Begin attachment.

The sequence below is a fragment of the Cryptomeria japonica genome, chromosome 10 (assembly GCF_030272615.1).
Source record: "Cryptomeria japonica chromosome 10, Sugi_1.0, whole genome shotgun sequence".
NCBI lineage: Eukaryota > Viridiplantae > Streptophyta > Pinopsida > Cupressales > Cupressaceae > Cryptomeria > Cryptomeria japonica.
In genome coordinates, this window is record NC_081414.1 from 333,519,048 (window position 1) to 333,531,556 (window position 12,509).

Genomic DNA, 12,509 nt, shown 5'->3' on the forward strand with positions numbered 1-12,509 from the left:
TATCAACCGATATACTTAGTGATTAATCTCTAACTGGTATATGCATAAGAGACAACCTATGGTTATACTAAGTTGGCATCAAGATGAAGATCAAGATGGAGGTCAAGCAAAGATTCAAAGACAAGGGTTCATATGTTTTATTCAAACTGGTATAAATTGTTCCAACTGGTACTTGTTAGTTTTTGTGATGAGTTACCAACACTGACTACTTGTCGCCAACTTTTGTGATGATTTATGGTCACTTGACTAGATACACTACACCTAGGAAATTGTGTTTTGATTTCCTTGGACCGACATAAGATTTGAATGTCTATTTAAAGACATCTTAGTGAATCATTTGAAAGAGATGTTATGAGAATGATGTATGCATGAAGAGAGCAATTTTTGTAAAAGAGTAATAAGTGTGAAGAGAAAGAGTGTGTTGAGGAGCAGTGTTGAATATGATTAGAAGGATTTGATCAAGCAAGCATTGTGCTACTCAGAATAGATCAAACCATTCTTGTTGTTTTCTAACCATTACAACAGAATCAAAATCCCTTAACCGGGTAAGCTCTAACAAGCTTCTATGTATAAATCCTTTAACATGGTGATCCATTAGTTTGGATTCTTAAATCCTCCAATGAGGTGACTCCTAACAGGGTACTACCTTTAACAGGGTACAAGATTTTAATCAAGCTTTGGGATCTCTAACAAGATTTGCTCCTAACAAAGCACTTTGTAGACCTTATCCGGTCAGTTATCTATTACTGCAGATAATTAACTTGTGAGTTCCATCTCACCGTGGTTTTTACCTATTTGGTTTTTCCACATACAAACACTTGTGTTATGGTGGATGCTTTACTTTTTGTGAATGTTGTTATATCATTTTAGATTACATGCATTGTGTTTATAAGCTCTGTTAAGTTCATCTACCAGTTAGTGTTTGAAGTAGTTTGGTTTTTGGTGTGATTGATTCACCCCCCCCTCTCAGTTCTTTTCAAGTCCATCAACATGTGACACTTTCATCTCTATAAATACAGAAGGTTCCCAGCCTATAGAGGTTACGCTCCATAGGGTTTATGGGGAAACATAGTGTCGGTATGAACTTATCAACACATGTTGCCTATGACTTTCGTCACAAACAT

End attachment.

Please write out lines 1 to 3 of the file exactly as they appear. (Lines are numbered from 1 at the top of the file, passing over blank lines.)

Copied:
The sequence below is a fragment of the Cryptomeria japonica genome, chromosome 10 (assembly GCF_030272615.1).
Source record: "Cryptomeria japonica chromosome 10, Sugi_1.0, whole genome shotgun sequence".
NCBI lineage: Eukaryota > Viridiplantae > Streptophyta > Pinopsida > Cupressales > Cupressaceae > Cryptomeria > Cryptomeria japonica.